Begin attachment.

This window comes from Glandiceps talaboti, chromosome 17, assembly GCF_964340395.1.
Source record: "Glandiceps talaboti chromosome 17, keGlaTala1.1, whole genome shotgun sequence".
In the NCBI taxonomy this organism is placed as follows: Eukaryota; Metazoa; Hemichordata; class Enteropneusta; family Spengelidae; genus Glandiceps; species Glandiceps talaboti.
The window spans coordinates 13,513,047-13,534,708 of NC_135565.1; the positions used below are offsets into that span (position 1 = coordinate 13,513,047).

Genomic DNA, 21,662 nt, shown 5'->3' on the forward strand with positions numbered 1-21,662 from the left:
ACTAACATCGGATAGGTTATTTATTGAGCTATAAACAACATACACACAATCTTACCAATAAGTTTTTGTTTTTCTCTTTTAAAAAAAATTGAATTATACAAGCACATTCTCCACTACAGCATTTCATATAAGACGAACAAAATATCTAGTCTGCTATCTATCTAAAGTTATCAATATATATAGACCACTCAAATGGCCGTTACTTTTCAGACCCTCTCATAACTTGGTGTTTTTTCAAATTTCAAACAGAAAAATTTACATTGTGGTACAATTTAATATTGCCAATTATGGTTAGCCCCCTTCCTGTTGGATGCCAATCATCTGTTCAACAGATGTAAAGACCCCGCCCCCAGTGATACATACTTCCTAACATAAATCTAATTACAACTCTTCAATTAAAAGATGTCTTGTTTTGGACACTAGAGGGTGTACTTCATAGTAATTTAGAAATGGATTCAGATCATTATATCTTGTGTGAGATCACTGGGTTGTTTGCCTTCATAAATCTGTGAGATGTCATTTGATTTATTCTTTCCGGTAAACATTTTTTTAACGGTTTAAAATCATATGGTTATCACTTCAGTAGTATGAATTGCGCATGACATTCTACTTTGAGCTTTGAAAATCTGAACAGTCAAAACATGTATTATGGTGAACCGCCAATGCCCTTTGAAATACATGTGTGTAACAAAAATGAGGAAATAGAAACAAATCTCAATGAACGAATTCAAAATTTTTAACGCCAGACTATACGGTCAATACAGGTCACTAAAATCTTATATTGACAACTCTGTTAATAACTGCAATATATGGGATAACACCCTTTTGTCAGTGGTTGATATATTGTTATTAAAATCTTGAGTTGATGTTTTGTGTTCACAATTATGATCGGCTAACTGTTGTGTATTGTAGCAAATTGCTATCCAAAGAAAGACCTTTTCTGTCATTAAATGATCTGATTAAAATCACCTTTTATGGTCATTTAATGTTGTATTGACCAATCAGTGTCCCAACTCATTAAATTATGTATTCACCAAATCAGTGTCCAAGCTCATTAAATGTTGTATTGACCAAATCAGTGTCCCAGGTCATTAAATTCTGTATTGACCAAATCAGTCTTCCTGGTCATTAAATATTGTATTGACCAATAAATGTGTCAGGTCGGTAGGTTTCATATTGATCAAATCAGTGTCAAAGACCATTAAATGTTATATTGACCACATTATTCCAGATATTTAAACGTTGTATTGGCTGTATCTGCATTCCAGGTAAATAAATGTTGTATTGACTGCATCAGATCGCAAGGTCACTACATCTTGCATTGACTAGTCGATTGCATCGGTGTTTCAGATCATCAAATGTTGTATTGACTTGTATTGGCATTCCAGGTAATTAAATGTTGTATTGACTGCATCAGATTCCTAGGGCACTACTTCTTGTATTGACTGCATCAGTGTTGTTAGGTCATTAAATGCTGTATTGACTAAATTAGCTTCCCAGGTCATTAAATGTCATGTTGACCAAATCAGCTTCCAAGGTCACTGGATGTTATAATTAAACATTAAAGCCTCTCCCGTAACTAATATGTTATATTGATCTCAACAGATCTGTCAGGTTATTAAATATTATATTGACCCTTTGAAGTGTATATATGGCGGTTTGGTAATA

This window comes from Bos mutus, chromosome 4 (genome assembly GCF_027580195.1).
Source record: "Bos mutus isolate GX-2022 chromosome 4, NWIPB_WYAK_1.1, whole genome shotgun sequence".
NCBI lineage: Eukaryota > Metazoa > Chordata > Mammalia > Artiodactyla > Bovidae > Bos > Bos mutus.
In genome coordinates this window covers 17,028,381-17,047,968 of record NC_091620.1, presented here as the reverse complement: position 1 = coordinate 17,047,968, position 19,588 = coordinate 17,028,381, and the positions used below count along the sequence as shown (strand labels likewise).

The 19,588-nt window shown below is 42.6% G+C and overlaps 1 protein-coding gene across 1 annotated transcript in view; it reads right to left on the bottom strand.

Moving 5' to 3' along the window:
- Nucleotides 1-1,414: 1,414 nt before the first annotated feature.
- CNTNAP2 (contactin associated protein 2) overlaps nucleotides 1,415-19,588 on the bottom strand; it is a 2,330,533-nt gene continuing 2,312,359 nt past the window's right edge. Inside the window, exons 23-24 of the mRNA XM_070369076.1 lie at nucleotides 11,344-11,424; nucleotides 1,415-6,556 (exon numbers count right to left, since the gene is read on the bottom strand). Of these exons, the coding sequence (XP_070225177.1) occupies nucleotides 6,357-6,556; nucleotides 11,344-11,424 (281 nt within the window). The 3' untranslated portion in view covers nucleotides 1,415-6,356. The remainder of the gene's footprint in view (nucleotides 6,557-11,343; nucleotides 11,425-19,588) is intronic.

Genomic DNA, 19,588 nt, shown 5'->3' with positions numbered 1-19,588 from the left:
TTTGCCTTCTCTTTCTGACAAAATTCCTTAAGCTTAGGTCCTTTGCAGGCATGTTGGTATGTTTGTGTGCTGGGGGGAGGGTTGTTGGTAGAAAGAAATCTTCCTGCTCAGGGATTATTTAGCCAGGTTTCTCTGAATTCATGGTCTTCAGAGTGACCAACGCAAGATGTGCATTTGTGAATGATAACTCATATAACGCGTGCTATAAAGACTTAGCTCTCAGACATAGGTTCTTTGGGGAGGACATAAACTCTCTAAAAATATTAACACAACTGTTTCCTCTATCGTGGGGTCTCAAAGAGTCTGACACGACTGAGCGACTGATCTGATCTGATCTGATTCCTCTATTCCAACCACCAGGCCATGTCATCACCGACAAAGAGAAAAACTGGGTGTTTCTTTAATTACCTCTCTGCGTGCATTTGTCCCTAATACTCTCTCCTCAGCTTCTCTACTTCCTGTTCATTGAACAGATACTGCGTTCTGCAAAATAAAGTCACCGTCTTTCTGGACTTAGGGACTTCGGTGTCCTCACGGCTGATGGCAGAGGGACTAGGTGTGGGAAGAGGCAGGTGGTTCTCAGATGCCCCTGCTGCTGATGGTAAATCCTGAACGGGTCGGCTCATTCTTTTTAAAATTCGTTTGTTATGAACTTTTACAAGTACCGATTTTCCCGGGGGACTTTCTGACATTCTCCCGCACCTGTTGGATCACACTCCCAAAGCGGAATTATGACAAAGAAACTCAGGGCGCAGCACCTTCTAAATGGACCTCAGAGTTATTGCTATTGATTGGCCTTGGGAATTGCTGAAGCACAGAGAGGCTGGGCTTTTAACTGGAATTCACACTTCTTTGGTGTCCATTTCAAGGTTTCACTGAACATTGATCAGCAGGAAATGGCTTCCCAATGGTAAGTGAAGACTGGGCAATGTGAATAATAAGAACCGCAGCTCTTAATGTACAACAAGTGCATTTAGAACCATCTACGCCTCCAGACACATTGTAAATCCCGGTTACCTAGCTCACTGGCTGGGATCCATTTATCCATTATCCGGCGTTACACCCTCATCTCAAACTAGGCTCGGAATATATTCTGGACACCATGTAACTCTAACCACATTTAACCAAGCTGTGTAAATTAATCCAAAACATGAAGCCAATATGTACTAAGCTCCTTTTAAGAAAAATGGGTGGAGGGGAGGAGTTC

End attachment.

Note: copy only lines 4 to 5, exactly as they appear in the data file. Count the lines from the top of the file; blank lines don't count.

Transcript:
The window spans coordinates 13,513,047-13,534,708 of NC_135565.1; the positions used below are offsets into that span (position 1 = coordinate 13,513,047).

Genomic DNA, 21,662 nt, shown 5'->3' on the forward strand with positions numbered 1-21,662 from the left: